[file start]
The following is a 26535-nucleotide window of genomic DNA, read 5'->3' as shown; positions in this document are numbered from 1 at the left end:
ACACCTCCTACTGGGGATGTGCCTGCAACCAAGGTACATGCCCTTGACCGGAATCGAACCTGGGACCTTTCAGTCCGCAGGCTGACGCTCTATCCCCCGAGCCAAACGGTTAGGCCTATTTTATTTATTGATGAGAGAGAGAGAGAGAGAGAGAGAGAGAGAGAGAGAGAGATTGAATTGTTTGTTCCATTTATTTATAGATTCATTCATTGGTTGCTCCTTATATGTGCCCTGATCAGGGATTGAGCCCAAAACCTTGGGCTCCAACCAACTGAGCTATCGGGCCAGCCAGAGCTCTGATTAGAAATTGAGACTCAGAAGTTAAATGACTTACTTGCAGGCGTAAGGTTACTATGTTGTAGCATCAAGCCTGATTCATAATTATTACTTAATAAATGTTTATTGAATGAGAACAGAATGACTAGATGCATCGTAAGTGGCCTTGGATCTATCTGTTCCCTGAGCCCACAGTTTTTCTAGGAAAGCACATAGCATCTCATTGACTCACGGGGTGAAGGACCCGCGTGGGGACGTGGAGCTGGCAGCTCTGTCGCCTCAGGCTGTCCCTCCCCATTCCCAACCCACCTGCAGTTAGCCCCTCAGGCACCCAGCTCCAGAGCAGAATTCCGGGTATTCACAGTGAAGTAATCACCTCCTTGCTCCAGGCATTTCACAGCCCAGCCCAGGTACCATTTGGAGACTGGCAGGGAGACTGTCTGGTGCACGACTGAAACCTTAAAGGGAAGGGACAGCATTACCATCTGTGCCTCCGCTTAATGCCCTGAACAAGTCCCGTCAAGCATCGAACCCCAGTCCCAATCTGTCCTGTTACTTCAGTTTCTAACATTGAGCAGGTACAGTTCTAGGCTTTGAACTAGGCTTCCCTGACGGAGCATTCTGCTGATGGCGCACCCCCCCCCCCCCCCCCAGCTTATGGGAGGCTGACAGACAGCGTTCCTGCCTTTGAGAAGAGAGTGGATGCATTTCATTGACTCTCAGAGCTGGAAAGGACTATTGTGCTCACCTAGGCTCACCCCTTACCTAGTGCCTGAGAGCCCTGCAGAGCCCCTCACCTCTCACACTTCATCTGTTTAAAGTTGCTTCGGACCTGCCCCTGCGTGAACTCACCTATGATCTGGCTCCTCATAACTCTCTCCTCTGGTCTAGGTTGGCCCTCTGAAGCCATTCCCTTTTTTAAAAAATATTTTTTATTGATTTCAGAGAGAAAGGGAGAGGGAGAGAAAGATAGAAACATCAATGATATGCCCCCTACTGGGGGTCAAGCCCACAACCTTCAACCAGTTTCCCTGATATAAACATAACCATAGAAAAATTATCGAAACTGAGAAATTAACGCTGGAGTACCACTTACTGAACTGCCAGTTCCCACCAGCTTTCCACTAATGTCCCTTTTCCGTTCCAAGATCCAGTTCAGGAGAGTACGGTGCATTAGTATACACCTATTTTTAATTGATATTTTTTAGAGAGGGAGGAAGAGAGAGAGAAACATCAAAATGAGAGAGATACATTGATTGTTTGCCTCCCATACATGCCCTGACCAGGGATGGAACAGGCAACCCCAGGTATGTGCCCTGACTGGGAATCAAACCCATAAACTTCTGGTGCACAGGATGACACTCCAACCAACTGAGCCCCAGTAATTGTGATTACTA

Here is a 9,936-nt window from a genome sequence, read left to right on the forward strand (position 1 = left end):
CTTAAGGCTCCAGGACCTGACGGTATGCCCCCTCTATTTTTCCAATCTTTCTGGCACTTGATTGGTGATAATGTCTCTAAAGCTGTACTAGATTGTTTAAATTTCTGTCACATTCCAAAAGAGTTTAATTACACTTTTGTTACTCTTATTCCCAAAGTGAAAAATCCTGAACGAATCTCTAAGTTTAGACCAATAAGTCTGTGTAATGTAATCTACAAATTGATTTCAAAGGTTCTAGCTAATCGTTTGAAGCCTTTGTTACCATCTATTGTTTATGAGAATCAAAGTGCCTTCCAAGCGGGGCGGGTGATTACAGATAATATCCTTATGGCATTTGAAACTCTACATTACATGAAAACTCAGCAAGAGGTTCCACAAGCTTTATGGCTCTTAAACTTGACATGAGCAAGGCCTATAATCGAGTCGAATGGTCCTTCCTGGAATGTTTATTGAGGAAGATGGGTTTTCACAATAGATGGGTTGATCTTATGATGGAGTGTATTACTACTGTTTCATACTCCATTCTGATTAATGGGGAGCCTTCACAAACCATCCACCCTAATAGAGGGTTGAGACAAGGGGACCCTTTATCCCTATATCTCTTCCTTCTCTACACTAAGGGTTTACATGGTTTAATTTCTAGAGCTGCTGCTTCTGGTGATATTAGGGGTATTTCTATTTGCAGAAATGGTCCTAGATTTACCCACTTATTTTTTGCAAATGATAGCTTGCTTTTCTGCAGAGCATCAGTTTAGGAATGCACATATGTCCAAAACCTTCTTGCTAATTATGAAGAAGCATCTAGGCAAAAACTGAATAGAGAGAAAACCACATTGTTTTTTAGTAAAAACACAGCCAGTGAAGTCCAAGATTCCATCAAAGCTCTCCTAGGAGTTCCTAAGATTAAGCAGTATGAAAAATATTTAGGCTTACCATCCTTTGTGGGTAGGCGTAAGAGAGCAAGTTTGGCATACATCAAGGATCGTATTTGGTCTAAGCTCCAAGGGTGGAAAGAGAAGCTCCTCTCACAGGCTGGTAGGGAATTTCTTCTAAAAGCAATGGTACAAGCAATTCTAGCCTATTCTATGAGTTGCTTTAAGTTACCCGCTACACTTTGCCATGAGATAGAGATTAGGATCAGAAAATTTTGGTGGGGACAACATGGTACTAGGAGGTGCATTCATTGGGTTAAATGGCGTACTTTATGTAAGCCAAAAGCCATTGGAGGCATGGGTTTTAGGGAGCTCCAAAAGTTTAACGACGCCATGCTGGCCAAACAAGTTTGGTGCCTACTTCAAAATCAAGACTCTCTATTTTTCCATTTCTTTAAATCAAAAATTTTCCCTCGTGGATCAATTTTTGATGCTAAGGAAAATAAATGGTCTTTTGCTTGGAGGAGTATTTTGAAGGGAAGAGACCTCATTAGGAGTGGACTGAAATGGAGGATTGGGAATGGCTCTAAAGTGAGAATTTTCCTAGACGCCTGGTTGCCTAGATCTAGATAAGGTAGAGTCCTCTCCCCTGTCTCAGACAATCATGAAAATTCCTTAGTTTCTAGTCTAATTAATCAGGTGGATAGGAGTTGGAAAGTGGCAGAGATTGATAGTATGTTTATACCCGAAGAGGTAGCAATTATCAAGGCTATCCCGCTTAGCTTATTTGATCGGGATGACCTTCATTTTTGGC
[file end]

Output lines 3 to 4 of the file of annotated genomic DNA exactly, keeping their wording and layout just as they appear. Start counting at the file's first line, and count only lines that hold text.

Here is a 9,936-nt window from a genome sequence, read left to right on the forward strand (position 1 = left end):
CTTAAGGCTCCAGGACCTGACGGTATGCCCCCTCTATTTTTCCAATCTTTCTGGCACTTGATTGGTGATAATGTCTCTAAAGCTGTACTAGATTGTTTAAATTTCTGTCACATTCCAAAAGAGTTTAATTACACTTTTGTTACTCTTATTCCCAAAGTGAAAAATCCTGAACGAATCTCTAAGTTTAGACCAATAAGTCTGTGTAATGTAATCTACAAATTGATTTCAAAGGTTCTAGCTAATCGTTTGAAGCCTTTGTTACCATCTATTGTTTATGAGAATCAAAGTGCCTTCCAAGCGGGGCGGGTGATTACAGATAATATCCTTATGGCATTTGAAACTCTACATTACATGAAAACTCAGCAAGAGGTTCCACAAGCTTTATGGCTCTTAAACTTGACATGAGCAAGGCCTATAATCGAGTCGAATGGTCCTTCCTGGAATGTTTATTGAGGAAGATGGGTTTTCACAATAGATGGGTTGATCTTATGATGGAGTGTATTACTACTGTTTCATACTCCATTCTGATTAATGGGGAGCCTTCACAAACCATCCACCCTAATAGAGGGTTGAGACAAGGGGACCCTTTATCCCTATATCTCTTCCTTCTCTACACTAAGGGTTTACATGGTTTAATTTCTAGAGCTGCTGCTTCTGGTGATATTAGGGGTATTTCTATTTGCAGAAATGGTCCTAGATTTACCCACTTATTTTTTGCAAATGATAGCTTGCTTTTCTGCAGAGCATCAGTTTAGGAATGCACATATGTCCAAAACCTTCTTGCTAATTATGAAGAAGCATCTAGGCAAAAACTGAATAGAGAGAAAACCACATTGTTTTTTAGTAAAAACACAGCCAGTGAAGTCCAAGATTCCATCAAAGCTCTCCTAGGAGTTCCTAAGATTAAGCAGTATGAAAAATATTTAGGCTTACCATCCTTTGTGGGTAGGCGTAAGAGAGCAAGTTTGGCATACATCAAGGATCGTATTTGGTCTAAGCTCCAAGGGTGGAAAGAGAAGCTCCTCTCACAGGCTGGTAGGGAATTTCTTCTAAAAGCAATGGTACAAGCAATTCTAGCCTATTCTATGAGTTGCTTTAAGTTACCCGCTACACTTTGCCATGAGATAGAGATTAGGATCAGAAAATTTTGGTGGGGACAACATGGTACTAGGAGGTGCATTCATTGGGTTAAATGGCGTACTTTATGTAAGCCAAAAGCCATTGGAGGCATGGGTTTTAGGGAGCTCCAAAAGTTTAACGACGCCATGCTGGCCAAACAAGTTTGGTGCCTACTTCAAAATCAAGACTCTCTATTTTTCCATTTCTTTAAATCAAAAATTTTCCCTCGTGGATCAATTTTTGATGCTAAGGAAAATAAATGGTCTTTTGCTTGGAGGAGTATTTTGAAGGGAAGAGACCTCATTAGGAGTGGACTGAAATGGAGGATTGGGAATGGCTCTAAAGTGAGAATTTTCCTAGACGCCTGGTTGCCTAGATCTAGATAAGGTAGAGTCCTCTCCCCTGTCTCAGACAATCATGAAAATTCCTTAGTTTCTAGTCTAATTAATCAGGTGGATAGGAGTTGGAAAGTGGCAGAGATTGATAGTATGTTTATACCCGAAGAGGTAGCAATTATCAAGGCTATCCCGCTTAGCTTATTTGATCGGGATGACCTTCATTTTTGGC